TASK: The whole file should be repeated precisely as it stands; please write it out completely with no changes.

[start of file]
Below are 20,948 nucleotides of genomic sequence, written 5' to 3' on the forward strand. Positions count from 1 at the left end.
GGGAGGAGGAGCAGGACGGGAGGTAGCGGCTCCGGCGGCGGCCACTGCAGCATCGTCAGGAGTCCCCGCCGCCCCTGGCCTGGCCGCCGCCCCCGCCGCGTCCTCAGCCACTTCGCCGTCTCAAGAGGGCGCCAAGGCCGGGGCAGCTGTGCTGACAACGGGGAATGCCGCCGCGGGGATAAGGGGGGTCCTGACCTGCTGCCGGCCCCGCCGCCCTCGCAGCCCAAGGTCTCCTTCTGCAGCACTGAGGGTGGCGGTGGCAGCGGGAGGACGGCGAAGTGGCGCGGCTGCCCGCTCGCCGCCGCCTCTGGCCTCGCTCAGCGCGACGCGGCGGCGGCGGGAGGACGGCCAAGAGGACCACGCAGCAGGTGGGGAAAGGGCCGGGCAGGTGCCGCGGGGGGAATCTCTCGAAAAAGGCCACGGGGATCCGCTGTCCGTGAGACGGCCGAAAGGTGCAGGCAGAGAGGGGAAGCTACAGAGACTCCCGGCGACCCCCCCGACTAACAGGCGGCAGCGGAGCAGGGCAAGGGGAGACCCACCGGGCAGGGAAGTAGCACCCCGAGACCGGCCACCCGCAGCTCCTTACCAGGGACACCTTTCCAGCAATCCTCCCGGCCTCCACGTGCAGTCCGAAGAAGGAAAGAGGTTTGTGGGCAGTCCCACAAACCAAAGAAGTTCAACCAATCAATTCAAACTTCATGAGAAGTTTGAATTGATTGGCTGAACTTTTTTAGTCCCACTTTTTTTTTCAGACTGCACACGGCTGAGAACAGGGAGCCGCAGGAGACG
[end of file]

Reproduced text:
Below are 20,948 nucleotides of genomic sequence, written 5' to 3' on the forward strand. Positions count from 1 at the left end.
GGGAGGAGGAGCAGGACGGGAGGTAGCGGCTCCGGCGGCGGCCACTGCAGCATCGTCAGGAGTCCCCGCCGCCCCTGGCCTGGCCGCCGCCCCCGCCGCGTCCTCAGCCACTTCGCCGTCTCAAGAGGGCGCCAAGGCCGGGGCAGCTGTGCTGACAACGGGGAATGCCGCCGCGGGGATAAGGGGGGTCCTGACCTGCTGCCGGCCCCGCCGCCCTCGCAGCCCAAGGTCTCCTTCTGCAGCACTGAGGGTGGCGGTGGCAGCGGGAGGACGGCGAAGTGGCGCGGCTGCCCGCTCGCCGCCGCCTCTGGCCTCGCTCAGCGCGACGCGGCGGCGGCGGGAGGACGGCCAAGAGGACCACGCAGCAGGTGGGGAAAGGGCCGGGCAGGTGCCGCGGGGGGAATCTCTCGAAAAAGGCCACGGGGATCCGCTGTCCGTGAGACGGCCGAAAGGTGCAGGCAGAGAGGGGAAGCTACAGAGACTCCCGGCGACCCCCCCGACTAACAGGCGGCAGCGGAGCAGGGCAAGGGGAGACCCACCGGGCAGGGAAGTAGCACCCCGAGACCGGCCACCCGCAGCTCCTTACCAGGGACACCTTTCCAGCAATCCTCCCGGCCTCCACGTGCAGTCCGAAGAAGGAAAGAGGTTTGTGGGCAGTCCCACAAACCAAAGAAGTTCAACCAATCAATTCAAACTTCATGAGAAGTTTGAATTGATTGGCTGAACTTTTTTAGTCCCACTTTTTTTTTCAGACTGCACACGGCTGAGAACAGGGAGCCGCAGGAGACG